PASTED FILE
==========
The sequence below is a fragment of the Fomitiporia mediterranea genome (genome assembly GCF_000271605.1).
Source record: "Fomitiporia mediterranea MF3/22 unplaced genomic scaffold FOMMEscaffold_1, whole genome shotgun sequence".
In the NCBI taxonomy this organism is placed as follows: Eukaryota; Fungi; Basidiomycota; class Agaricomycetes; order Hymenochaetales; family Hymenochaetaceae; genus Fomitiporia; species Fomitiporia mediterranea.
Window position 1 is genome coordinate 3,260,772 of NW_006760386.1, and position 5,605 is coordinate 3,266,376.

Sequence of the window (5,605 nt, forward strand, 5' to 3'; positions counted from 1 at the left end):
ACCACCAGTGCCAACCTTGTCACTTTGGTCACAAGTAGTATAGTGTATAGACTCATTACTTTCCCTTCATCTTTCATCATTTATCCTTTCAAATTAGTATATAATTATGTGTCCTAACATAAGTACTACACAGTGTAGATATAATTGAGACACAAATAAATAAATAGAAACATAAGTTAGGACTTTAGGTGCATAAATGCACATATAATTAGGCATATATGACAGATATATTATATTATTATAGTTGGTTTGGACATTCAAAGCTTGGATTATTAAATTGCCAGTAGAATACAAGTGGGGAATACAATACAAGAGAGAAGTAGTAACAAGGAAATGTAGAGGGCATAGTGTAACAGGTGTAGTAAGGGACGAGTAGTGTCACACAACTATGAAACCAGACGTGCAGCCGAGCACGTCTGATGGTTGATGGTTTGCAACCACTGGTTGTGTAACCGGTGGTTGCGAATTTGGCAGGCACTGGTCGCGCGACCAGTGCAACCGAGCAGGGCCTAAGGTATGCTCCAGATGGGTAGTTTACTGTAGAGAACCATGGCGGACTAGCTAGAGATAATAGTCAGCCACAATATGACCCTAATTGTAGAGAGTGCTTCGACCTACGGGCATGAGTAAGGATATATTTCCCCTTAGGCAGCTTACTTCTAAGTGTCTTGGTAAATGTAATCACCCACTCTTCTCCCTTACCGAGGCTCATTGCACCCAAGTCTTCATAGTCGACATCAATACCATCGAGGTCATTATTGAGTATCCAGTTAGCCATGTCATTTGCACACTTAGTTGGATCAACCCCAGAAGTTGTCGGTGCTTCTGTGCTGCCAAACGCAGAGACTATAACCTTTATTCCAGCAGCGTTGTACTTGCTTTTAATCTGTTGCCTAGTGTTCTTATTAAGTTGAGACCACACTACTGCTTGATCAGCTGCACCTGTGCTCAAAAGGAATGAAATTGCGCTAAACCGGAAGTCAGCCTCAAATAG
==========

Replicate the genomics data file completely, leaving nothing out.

The sequence below is a fragment of the Fomitiporia mediterranea genome (genome assembly GCF_000271605.1).
Source record: "Fomitiporia mediterranea MF3/22 unplaced genomic scaffold FOMMEscaffold_1, whole genome shotgun sequence".
In the NCBI taxonomy this organism is placed as follows: Eukaryota; Fungi; Basidiomycota; class Agaricomycetes; order Hymenochaetales; family Hymenochaetaceae; genus Fomitiporia; species Fomitiporia mediterranea.
Window position 1 is genome coordinate 3,260,772 of NW_006760386.1, and position 5,605 is coordinate 3,266,376.

Sequence of the window (5,605 nt, forward strand, 5' to 3'; positions counted from 1 at the left end):
ACCACCAGTGCCAACCTTGTCACTTTGGTCACAAGTAGTATAGTGTATAGACTCATTACTTTCCCTTCATCTTTCATCATTTATCCTTTCAAATTAGTATATAATTATGTGTCCTAACATAAGTACTACACAGTGTAGATATAATTGAGACACAAATAAATAAATAGAAACATAAGTTAGGACTTTAGGTGCATAAATGCACATATAATTAGGCATATATGACAGATATATTATATTATTATAGTTGGTTTGGACATTCAAAGCTTGGATTATTAAATTGCCAGTAGAATACAAGTGGGGAATACAATACAAGAGAGAAGTAGTAACAAGGAAATGTAGAGGGCATAGTGTAACAGGTGTAGTAAGGGACGAGTAGTGTCACACAACTATGAAACCAGACGTGCAGCCGAGCACGTCTGATGGTTGATGGTTTGCAACCACTGGTTGTGTAACCGGTGGTTGCGAATTTGGCAGGCACTGGTCGCGCGACCAGTGCAACCGAGCAGGGCCTAAGGTATGCTCCAGATGGGTAGTTTACTGTAGAGAACCATGGCGGACTAGCTAGAGATAATAGTCAGCCACAATATGACCCTAATTGTAGAGAGTGCTTCGACCTACGGGCATGAGTAAGGATATATTTCCCCTTAGGCAGCTTACTTCTAAGTGTCTTGGTAAATGTAATCACCCACTCTTCTCCCTTACCGAGGCTCATTGCACCCAAGTCTTCATAGTCGACATCAATACCATCGAGGTCATTATTGAGTATCCAGTTAGCCATGTCATTTGCACACTTAGTTGGATCAACCCCAGAAGTTGTCGGTGCTTCTGTGCTGCCAAACGCAGAGACTATAACCTTTATTCCAGCAGCGTTGTACTTGCTTTTAATCTGTTGCCTAGTGTTCTTATTAAGTTGAGACCACACTACTGCTTGATCAGCTGCACCTGTGCTCAAAAGGAATGAAATTGCGCTAAACCGGAAGTCAGCCTCAAATAG